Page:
...just gave him and he began to read? There? We we don't know. But we know that our Lord knew exactly what he wanted to read and as the man Jesus has been studying the scriptures throughout his life, he knew where the scriptures were and he knew what he wanted to say, and so he read the verses. Here in verse eighteen and Nineteen had come to us out of Isaiah Sixty one versus one and two. Now I noted earlier that says Jesus was continually teaching wherever he went. But what's interesting here in this verse is three times in this passage we have the word for preaching or proclaiming, and so Jesus not only his teaching, but his ministry is also to preach or to proclaim. We have that the puritans used to say God had only one son and he made him a preacher. Now What's interesting to me, for that might be a little interesting to you. I read that in somebody's commentary. There wasn't a puritan and in my reading and the Puritan this morning, writer Thomas Goodwin, said exactly that. So well, that's that's interesting. I didn't even know the Puritan said it until I read it in another book and now here I come upon it in my daily reading. So that was good. Um. But if you're looking at the Isaiah scripture this morning, which I don't know that any of you are need to be, but if you're looking at Isaiah sixty one and that you are comparing it to the scripture here that Luke gives us, we find that it's not exactly the same. For example, Jesus skips the phrase in Isaiah to bind up to brokenhearted and the phrase opening the eyes of the blind that Jesus used in the Old Testament. It is the opening of prison to those that are bound. And I'm not going to go into all the reasons why there are differences here, but there are good reasons that are here. It could be that the scroll of this synagogue was actually translated that way because there were different translations depending upon the Septuagient, the Greek translation they had and different things like that. It could be that some of this is Jesus comment on the passage, or could be that Jesus is interested in giving the main intent of the passage, or could be a lot of other things. But that that really doesn't matter. There's nothing out of the ordinary or nothing conflicting here in what Jesus says. But the question of people, I'm sure you've heard this before, if you've ever heard a sermon on this passage. I'm sure this has been brought up to you and this is something you're very familiar with, which is why does Jesus Stop the passage when he does? Why does he stop reading where he does? Because he stopped reading with to proclaim the year of the Lord's favor and he doesn't go on to say and the day of vengeance of our God. So why does he do that? Now there's different ideas and I'm sure you've heard, and probably there's truth to this, that the reason is that his first coming was not to come in the day of vengeance but was to come to proclaim liberty. But he will come again, the second time for judgment, and perhaps that's why he does it. But again, Jesus says, to proclaim the year of the Lord's favor. Now, what is the year of the Lord's favor? You probably know what it is. It was the year of you believe it was the year when slaves were set free. It was. It was the year when deaths were canceled. It was the day that all of this stuff that Jesus is talking about here in this passage is what he's come to do. It's defined for us and what's going on is given to us in Leviticus, Chapter Twenty Five. But Jesus comes to give liberty, and he said in John if the sun set you free, you will be free indeed. So the question is, how do we understand what Jesus says here about his ministry? Is he speaking literally or is he speaking spiritually? My aunt's it would be yes. That's how I would...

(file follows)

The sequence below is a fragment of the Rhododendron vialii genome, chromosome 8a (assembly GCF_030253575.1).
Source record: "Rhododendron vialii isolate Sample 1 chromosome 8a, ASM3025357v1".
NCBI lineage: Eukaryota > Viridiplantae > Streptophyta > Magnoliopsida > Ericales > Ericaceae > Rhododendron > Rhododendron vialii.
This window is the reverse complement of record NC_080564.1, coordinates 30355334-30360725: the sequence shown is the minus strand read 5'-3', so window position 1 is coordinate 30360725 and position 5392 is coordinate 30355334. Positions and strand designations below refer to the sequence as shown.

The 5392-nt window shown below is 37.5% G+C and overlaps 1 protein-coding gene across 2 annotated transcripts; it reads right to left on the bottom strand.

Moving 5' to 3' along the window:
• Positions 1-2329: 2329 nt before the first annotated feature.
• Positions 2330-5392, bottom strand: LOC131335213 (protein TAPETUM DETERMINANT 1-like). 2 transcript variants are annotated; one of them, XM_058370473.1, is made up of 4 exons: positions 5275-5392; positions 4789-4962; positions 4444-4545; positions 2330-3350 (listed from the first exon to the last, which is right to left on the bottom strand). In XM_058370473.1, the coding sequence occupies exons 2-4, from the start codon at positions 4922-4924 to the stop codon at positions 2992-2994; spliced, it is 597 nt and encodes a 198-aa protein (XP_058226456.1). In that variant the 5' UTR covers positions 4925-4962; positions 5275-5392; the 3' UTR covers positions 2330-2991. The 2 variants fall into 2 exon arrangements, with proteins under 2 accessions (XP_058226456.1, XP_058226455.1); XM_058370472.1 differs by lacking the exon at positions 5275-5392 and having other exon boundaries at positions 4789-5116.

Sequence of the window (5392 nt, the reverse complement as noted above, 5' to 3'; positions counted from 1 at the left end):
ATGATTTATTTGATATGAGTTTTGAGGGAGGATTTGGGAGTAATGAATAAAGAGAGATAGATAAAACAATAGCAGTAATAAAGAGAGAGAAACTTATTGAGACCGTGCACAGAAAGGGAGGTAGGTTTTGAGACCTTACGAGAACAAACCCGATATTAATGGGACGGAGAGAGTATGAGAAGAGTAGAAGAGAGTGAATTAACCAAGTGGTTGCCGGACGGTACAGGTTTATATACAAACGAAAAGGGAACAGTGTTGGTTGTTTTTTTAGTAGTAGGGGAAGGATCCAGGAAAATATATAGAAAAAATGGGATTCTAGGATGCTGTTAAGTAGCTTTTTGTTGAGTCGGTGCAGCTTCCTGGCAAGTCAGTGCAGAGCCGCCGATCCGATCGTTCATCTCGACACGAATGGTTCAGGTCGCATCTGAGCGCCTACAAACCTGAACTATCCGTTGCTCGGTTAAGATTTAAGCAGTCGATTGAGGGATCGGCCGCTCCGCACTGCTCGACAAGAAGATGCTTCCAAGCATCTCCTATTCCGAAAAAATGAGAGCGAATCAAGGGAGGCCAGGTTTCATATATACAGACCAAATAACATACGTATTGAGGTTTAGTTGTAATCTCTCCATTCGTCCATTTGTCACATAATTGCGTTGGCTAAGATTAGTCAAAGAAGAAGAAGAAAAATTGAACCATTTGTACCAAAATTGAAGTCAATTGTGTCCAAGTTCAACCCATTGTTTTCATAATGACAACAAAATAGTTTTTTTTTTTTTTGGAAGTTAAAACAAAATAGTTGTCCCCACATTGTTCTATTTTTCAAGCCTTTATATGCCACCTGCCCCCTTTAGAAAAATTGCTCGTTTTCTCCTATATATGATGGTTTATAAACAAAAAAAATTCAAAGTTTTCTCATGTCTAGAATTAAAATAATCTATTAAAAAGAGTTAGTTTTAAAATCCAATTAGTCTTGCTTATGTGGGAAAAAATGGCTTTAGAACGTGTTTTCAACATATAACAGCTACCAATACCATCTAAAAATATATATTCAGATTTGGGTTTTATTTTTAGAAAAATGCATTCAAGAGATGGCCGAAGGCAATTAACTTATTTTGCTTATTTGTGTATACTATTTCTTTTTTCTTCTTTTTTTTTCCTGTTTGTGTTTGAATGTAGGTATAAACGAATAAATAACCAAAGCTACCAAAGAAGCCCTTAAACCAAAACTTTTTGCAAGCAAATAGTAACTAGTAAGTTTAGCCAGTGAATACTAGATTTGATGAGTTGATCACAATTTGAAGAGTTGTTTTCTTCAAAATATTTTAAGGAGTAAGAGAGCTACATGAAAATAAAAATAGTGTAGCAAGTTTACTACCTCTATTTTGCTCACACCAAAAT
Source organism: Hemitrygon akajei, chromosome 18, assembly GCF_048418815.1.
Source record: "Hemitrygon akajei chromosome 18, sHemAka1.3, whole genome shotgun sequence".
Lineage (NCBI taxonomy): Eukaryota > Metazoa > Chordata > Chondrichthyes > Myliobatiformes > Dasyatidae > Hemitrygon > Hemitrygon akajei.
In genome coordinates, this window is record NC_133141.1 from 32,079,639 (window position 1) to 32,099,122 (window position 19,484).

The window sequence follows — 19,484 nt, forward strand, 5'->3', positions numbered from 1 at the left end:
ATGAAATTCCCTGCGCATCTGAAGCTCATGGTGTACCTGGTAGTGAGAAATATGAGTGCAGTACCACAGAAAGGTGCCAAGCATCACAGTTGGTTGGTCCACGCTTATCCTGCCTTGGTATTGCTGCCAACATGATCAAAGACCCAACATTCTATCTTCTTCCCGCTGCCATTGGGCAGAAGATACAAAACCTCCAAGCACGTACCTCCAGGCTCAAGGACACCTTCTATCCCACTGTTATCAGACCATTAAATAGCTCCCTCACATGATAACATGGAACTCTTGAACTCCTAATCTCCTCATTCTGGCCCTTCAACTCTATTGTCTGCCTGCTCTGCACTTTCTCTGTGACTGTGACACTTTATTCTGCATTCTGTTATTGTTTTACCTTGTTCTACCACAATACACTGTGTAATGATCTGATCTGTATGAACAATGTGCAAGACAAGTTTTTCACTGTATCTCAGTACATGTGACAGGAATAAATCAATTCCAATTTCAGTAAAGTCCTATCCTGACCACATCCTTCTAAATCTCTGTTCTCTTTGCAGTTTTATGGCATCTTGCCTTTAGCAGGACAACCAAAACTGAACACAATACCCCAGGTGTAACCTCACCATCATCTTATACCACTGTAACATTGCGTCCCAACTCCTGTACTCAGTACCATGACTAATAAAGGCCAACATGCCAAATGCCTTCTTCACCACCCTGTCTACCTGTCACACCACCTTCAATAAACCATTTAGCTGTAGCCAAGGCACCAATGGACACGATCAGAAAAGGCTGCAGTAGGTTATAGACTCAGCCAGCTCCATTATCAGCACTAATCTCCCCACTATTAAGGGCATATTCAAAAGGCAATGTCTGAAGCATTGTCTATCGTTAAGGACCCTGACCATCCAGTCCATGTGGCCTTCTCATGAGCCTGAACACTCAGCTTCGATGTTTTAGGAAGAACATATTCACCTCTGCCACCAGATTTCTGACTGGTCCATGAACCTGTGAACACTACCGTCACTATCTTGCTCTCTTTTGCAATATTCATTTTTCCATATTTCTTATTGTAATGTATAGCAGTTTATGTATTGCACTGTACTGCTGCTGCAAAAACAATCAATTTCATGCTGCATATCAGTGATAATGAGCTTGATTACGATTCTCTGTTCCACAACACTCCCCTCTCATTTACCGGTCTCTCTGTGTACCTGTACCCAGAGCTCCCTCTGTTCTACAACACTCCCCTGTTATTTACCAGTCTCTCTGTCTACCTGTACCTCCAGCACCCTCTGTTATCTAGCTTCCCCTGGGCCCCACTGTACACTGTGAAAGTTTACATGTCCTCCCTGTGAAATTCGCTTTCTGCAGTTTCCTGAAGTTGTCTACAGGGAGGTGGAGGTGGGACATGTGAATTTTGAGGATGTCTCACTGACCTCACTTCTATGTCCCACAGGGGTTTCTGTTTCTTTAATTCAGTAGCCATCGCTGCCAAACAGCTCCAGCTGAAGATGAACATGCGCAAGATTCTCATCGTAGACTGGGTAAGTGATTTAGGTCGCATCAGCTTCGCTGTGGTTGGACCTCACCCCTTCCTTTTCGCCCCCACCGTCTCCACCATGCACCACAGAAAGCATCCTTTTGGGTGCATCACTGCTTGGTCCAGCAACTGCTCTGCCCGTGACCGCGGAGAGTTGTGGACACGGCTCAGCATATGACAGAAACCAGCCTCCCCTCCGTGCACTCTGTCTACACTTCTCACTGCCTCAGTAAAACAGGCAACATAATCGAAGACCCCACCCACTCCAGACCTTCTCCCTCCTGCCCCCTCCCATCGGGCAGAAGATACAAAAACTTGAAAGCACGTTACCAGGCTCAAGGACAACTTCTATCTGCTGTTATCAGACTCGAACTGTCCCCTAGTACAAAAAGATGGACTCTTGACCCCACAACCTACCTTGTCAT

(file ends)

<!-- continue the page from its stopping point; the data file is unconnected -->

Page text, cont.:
...answer it. We could say, is he speaking of the literal poor, the literal captives, the literal blind and the literally oppressed, or is he speaking spiritually of those who are poor in spirit, those who are in captivity to the devil, those who are blind in regards to spiritual things and those were spiritually oppressed by the devil. I think scriptures lead to both. Acts Ten thirty eight. How God annoying that Jesus of Nazareth, with the Holy Spirit and power, he went about doing good and healing all who were oppressed by the devil, for God was with him. But I think we also have to include literal because he did open the eyes of the literal blind right, and he did these other things. So I think we can say both of those are there. And so in verse twenty, Jesus Rolls The screw up, scroll up, gives it to the attendant and sits down and every eye is upon him. Why? Because he sat down time for the sermon. I told you that the living in the parables study knows that. I talked about how, uh in the beginning of Matthew Thirteen, when Jesus gives the parable he goes to the boat and sits out and everybody else stands and I said I think that's a good practice. I should be sitting, you all should be standing. A spurgeon said it would stop people from falling asleep in church. Um If we did that, although I've known people that can sleep standing up, so maybe that wouldn't work either. But I could lobby for that practice, but I won't here. But Anyway, uh, because then I know sometimes I'll be listening to a sermon don't have to stand, so I don't want to do that. So Uh. In Verse Funny One, though. He has a very short application. He says today the Scripture has been fulfilled in your hearing. And we think about that. That's not the greatest application there's ever been given to a sermon. Now, every time I'm preach a sermon it's my goal at the end of the sermon to make application. I want expositive to text to as best I can, but then I want to apply the text here everyday life. I seek to do that, maybe to give a better understanding of your salvation or understanding of the Lord. But in all the sermons I've ever preached I've never had an application as wonderful or powerful as this. He says this is the day you've been waiting for. This is the greatest day in the history of mankind. This is a day when all of the prophecies you've been studying are coming true. This is where God is coming to do what he has promised. This is a day of salvation, this is a day of liberty, this is all of these things. I am the one you're waiting for. I am the fulfillment of all these script scriptures. This is a wonderful time and of course all the people get excited and there's great rejoicing and the Latin no, not exactly. The first reaction is quite positive. If we begin looking from verses twenty two says all spoke well of him and marveled at the gracious words that were coming from his mouth. But then they began to think about that for a little bit and they say, isn't this Joseph's son? Now, this is the last reference to Joseph in the Bible, chronologically, the last reference we have to him. Now Mark gives us a fuller account of this statement. And Mark six three. Is Not this the carpenter, the son of Mary, brother of James and Joseph and Judas and Simon? And are not all his sisters here with us? And they took offense at him. So they hear what he says and they're excited about it, but then they start thinking. Wait a minute, we know this guy. We know his family, we know what he did when he was brought up here, and they started thinking about him and and and they think, well, no, this, this cannot be the guy that's going to fulfill all those scriptures. And Jesus then UH begins at verse twenty three, to get to the heart of what he's saying. He says you're gonna probably say the proverb physician, heal thyself,...